An HVACR technician is exposed to many personal safety hazards
during the course of a normal workday. In addition to the obvious
hazards such as sharp metal, electrical wiring and climbing ladders,
the technician needs to be aware of the safety hazards that refrigerants
Refrigerant safety is straightforward: If the
refrigerant stays contained in the cylinder or in the system then
it presents little
danger to people. The hazard occurs when the refrigerant comes
out of the container or system, often quickly and unexpectedly.
Injuries can be avoided if regular safety checks are performed.
Regular checks on containers and systems for holding pressure,
and preparing safety equipment and procedures to minimize personal
exposure after unexpected releases should help avoid any injuries
when handling refrigerants.
Specific hazards from refrigerant fall into three
Toxicity and personal exposure
Most refrigerants have undergone extensive toxicity testing before
being released for general refrigeration or air conditioning
use. Testing generally involves a range of exposure levels and
times to determine any possible effects on test animals.
• Short term exposures at high concentrations indicate any
acute hazards such as irritation,
sensitization of the heart or
and lethal concentration (LC50 is the amount which kills half
animals in a short amount of time).
• Tests that expose animals for longer periods of time, such as
90 days to two years, are designed to
indicate chronic problems.
These can include mutagenicity (changes to cells), reproductive
effects on organs or carcinogenicity (cancer-causing).
ASHRAE Standard 34* provides a safety classification for refrigerants
based on information related to
personal exposure. ASHRAE Standard
15** uses this safety rating and additional toxicity information
set requirements for machinery rooms and
sets limits on the amount of refrigerant allowed in systems
outside machinery rooms.
Many blends containing these individual components are also classified.
Refrigerants not classified in ASHRAE Standard 34 should be
reviewed with suppliers to make sure enough is known about their
toxicity properties. Some blends may not be classified, but contain
classified components. (Note: Many building codes have adopted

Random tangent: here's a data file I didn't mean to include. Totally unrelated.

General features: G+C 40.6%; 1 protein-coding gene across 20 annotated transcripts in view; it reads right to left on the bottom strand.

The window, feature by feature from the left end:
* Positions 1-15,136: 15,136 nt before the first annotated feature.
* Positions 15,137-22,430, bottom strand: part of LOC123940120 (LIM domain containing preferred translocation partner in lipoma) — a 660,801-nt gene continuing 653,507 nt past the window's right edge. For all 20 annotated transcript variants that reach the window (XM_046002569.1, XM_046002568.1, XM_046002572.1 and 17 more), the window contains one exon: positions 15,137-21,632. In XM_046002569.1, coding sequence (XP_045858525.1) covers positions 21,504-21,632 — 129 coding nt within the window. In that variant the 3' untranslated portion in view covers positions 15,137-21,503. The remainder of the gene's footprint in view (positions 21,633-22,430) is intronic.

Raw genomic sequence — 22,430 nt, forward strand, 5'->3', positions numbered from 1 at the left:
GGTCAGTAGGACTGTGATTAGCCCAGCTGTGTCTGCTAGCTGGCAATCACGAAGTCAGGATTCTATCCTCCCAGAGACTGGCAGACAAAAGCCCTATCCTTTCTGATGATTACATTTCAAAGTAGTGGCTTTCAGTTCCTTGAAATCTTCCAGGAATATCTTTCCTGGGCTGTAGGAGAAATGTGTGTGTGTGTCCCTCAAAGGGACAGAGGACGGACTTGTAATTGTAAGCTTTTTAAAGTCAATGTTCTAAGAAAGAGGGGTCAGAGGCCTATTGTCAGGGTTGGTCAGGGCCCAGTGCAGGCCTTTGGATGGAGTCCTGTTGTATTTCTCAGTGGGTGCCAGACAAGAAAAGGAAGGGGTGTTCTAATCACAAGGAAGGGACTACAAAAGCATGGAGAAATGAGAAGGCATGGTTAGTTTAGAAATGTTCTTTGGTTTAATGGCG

the newer refrigerants listed in ASHRAE standards. Some building
codes have not, and therefore, require special permits. A refrigerant
that's not listed most likely will require an engineering study
to determine if it can be used safely.)
Exposure levels are values given to refrigerants to indicate
how much of the chemical a person can regularly be exposed to
without adverse effects. All toxicity test results are considered
when setting this level. The American Conference of Government
and Industrial Hygienists (ACGIH) sets the TLV-TWA values for
chemicals. TLV-TWA stands for Threshold Limit Value-Time Weighted
Average, which is the amount of chemical a person can be exposed
to for 8 hours a day, 40 hours a week, without adverse effects.
The maximum value for any chemical is 1,000 ppm, though many
refrigerants have shown no effects in toxicity testing at values
much higher than that. Other organizations and chemical producers
have similar exposure level indexes based on the same criteria.
These are the Workplace Environmental Exposure Limit (WEEL) set
by the American Industrial Hygiene Association (AIHA); Permissible
Exposure Limit (PEL) set by OSHA; and Acceptable Exposure Limit
(AEL) used by DuPont.
There are also the Short Tenn Exposure Limit (STEL), which is
based on a 15-minute exposure time in any given day as well as
the value Immediately Dangerous to Life or Health (IDLH). These
are used to give guidance for machinery room requirements, ventilation
and alarms in an emergency or escape situation, or in circumstances
where short releases of refrigerant are expected, which could
include refrigerant transfers or servicing large equipment.
Toxicity data is usually summarized in great detail on Material
Safety Data Sheets (MSDS). What all of this data means to the
technician, however, is that commercial refrigerants are safe
enough to use provided you don't breathe too much of them. Industry
practices for handling refrigerant are intended to minimize personal
exposure as well as reduce releases into the atmosphere.
General rules to follow are:
• Minimize the amount of refrigerant released. Proper recovery
procedures, including clearing hoses, will
keep the refrigerant
in the containers instead of potentially exposing it to people.
• Never intentionally release refrigerant in a confined space.
Even the safest refrigerant can still displace
to cause suffocation.
• Set up ventilation equipment, like a portable fan, in areas where
possible release would mean high
• Refer to ASHRAE Standard 15 and local building codes for additional
If someone is exposed to refrigerant get him to fresh air, give
oxygen if needed, and get him checked by a doctor.
Flammable refrigerants present an immediate danger when released
into the air. The refrigerant can combine with air at atmospheric
pressure and ignite, causing a flame and possibly an explosion
to occur. Because of the obvious hazards, the use of flammable
refrigerants is restricted to controlled environments that